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Publication numberUS2862311 A
Publication typeGrant
Publication date2 Dec 1958
Filing date13 Sep 1954
Priority date13 Sep 1954
Publication numberUS 2862311 A, US 2862311A, US-A-2862311, US2862311 A, US2862311A
InventorsLee Ellis
Original AssigneeLee Ellis
Export CitationBiBTeX, EndNote, RefMan
External Links: USPTO, USPTO Assignment, Espacenet
Try-on slippers
US 2862311 A
Abstract  available in
Previous page
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Claims  available in
Description  (OCR text may contain errors)

Dec. 2, s

TRY-0N SLIPPERS Filed Sept. 13. 1954 INVENTOR.

LEE ELLIS ATTORNEY United States Patent Ofiice 2,862,31 I Patented Dec. 2, 1958 TRY-N SLIPPERS Lee Ellis, Akron, Ohio Application September 13, 1954, Serial No. 455,376 1 Claim. (Cl. 3611.5)

This invention relates to slippers which are to be stocked by retailers of womens dresses for use by customers while trying on dresses or having fittings made, including alternation of skirt lengths. They will be referred to herein as try-on slippers. The try-on slippers are provided with high heels. They are not made to exact size, but two or three sizes are all that are required for the accommodation of all Women, regardless of the size of their feet.

Women prefer to wear low-heeled shoes when shopping. High heels make them weary. They do not like to shop for better dresses or have them fitted when wearing low heels, because in low heels it is difficult to visualize the fit and appearance of a dress when high heels are worn. By providing the high-heeled try-on slippers of this invention, the retailer will invite the prospective buyer who likes to shop in low heels, because she will know that she can use the try-on slippers while trying on dresses and while having fittings made, and thus get the efiect of wearing high-heeled shoes.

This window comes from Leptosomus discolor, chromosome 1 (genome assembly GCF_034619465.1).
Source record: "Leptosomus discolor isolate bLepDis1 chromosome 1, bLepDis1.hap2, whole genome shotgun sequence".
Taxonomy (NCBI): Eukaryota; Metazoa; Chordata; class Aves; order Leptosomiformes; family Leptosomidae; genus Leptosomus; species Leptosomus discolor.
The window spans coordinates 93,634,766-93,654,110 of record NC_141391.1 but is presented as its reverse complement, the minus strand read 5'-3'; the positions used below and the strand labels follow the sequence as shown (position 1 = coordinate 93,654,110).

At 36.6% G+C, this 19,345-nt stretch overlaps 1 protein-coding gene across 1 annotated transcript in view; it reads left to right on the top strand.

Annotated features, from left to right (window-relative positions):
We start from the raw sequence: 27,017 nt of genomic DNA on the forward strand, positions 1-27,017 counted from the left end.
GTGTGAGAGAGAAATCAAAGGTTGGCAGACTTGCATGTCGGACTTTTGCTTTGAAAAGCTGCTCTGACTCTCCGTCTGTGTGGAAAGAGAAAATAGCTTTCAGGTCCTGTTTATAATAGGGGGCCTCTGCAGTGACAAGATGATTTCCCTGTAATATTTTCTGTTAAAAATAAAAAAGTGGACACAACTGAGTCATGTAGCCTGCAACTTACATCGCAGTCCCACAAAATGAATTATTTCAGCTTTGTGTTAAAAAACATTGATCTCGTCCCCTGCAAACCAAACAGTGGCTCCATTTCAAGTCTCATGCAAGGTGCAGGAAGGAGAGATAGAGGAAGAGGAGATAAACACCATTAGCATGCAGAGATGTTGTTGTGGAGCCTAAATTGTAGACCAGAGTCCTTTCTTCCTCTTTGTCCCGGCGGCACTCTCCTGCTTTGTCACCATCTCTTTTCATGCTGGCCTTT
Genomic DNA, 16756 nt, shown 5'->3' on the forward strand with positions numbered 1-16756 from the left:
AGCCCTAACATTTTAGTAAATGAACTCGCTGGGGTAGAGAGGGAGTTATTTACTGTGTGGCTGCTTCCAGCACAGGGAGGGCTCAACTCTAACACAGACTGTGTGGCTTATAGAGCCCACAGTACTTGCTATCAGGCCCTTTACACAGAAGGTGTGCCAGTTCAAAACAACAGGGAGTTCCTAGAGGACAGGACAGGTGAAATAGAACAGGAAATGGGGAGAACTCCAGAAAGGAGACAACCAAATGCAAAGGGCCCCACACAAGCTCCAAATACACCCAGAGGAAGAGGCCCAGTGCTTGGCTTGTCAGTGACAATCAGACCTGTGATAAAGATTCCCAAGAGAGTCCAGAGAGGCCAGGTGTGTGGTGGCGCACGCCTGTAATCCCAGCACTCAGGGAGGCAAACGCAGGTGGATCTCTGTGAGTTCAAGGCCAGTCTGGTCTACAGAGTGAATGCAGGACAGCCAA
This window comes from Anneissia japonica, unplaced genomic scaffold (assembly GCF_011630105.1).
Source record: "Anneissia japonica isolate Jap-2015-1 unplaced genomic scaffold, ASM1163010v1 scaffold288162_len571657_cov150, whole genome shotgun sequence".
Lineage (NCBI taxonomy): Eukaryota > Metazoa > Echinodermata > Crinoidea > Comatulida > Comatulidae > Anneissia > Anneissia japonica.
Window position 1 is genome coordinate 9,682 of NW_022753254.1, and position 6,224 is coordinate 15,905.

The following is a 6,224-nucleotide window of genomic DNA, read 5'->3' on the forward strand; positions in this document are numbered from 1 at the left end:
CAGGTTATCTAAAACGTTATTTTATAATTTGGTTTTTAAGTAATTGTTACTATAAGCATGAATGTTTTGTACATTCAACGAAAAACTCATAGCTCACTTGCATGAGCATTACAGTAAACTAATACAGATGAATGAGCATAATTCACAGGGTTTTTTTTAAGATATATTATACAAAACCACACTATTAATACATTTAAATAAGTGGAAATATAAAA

In the try-0n slippers, a substantially flat platform extends forward from the high heel to the toe. Tie ribbons or other means are supplied for holding the try-on slippers on to the feet of the prospective customers, and these ribbons are not permanently anchored to the slippers but they may be replaced by fresh ribbons at frequent intervals. Ordinarily, to minimize production costs, the two slippers of a pair will be made identical, i. e. without a right and a left." The slippers are preferably molded of plastic, and are formed with a hollow heel. The retailer may supply fresh tissue insoles for each customer, to be worn while wearing the try-on slippers, to insure cleanliness.

The invention will be further described in connection with the accompanying drawings, in which- Fig. 1 is a view in perspective of a try-on slipper;

Fig. 2 is a side view;

Fig. 3 is a top view; and

Figs. 4, and 6 are sections on the lines 4-4, 5-5, and 6-6, respectively, of Fig. 2.

The slipper is molded of plastic, and may be opaque or as transparent as desired, and may be colored in any manner. The heel 5 is hollow. The hollow is covered with the heel seat 6 which is fastened in place with solvent or other adhesive. Alternatively it may be snapped or screwed in place, or may be otherwise fastened as de sired. Except for this heel seat, the slipper is molded in a single piece.

The platform extends forwardly from the heel 5 to the toe 7 and includes both the shank 8 which underlies the instep of the wearer, and the sole 9 on which rests the ball of the Wearers foot. The top surface of the slipper is substantially flat except for slight depressions 10 and 11 to receive the heel and the ball of the foot.

The reinforcing web 12 extends forwardly from the heel to the underside of the shank. It need not fill in the arch, but may bridge it.

A single ribbon 15 is threaded through the four slots 13. Starting at the front slots, the ribbon is threaded from the far side of the slipper (as seen in Fig. 1) and up into the far slot. It then lies flat on the top of the platform, and is threaded down through the near slot. Then, while providing a generous loop, it is threaded up through the rear slot 13 on the near side of the platform, and while lying flat on the platform, it is threaded down through the rear slot on the far side. Then when the slipper is put on, one of the loose ends on the far side of the slipper is put through the generous loop on the near side, and then, laying the loop over the foot, the two loose ends of the ribbon are tied together, as shown. The ribbon 16 is crossed in front of the ankle and then tied at the rear, as shown. Slots and ribbons need not be used in the preferred manner illustrated and described, but any suitable arrangement may be employed.

The try-on slippers are preferably made of a plastic which gives rigidity to the high heels while leaving the sole flexible for comfort. Plastics such as vinyl or cellulose acetate or polyethylene, etc. may be used. The structure of the hollow heel is such that with a wall of the required thickness a rigid heel is obtainable with the same plastic that produces a platform that flexes with the foot of a woman who is wearing the slipper.